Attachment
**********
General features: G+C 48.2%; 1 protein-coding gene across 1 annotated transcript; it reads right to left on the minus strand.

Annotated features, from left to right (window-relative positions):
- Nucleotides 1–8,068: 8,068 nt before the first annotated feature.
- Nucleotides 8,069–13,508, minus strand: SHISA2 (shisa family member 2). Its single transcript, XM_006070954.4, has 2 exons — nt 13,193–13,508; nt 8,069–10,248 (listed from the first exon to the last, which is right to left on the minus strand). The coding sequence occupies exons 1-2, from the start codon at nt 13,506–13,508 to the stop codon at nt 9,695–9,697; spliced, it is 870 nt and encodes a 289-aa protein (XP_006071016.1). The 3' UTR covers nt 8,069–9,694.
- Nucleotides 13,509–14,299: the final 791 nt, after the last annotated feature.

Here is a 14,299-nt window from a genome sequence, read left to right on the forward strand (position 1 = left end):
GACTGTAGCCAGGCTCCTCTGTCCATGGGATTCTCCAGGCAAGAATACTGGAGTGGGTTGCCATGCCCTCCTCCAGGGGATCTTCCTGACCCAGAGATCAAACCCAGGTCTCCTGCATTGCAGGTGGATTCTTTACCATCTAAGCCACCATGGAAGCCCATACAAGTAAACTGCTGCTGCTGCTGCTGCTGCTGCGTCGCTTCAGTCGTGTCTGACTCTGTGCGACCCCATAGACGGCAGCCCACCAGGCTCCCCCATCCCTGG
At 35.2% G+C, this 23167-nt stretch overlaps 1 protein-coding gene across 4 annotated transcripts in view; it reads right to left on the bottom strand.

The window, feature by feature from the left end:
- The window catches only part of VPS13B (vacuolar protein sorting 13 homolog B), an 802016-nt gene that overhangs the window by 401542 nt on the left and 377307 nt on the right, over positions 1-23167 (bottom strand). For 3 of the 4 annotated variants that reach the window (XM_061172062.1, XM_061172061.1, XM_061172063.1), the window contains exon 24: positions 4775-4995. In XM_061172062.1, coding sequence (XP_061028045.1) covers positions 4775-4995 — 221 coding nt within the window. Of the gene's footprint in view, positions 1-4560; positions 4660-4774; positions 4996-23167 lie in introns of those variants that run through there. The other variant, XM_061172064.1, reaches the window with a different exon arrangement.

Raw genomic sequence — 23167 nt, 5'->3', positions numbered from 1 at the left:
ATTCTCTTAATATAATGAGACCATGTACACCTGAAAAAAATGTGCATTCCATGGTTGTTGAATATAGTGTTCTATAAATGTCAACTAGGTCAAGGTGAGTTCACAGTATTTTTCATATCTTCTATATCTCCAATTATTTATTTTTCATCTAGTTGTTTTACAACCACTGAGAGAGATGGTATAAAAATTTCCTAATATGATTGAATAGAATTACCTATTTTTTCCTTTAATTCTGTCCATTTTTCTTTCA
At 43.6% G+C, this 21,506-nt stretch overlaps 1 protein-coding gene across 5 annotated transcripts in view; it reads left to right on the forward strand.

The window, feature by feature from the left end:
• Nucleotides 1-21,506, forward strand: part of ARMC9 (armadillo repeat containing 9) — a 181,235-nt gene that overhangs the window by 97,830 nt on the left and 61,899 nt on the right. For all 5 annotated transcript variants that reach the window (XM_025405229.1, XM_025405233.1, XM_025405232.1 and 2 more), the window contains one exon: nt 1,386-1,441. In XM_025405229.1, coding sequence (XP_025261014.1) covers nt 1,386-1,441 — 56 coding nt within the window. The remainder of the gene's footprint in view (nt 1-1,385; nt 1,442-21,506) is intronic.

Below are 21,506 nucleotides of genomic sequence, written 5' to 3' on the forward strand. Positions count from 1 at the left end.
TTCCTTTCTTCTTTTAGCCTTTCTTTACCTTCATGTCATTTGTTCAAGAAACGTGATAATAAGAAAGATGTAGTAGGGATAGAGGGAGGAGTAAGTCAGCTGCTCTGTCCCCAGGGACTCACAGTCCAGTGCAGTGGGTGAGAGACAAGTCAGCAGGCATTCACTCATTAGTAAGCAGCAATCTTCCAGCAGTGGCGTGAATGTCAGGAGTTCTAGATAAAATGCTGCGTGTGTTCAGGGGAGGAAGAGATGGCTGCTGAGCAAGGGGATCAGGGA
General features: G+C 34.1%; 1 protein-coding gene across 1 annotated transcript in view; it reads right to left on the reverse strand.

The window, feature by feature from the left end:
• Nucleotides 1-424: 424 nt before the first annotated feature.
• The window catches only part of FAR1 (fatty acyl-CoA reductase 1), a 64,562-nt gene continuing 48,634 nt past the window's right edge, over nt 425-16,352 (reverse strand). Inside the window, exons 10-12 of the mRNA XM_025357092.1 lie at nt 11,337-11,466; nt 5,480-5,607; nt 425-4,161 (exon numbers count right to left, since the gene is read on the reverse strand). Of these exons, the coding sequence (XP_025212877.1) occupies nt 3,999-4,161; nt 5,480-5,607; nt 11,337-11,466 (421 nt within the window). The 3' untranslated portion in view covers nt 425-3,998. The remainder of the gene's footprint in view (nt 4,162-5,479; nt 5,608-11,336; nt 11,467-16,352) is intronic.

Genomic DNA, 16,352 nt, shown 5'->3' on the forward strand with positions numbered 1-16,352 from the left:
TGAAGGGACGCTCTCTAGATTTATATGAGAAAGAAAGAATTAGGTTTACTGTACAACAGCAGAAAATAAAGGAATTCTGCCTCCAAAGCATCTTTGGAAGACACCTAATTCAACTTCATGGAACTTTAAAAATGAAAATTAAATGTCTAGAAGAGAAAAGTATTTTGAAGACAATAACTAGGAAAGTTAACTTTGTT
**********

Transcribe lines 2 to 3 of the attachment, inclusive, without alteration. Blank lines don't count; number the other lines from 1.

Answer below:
Annotated features, from left to right (window-relative positions):
- Nucleotides 1–8,068: 8,068 nt before the first annotated feature.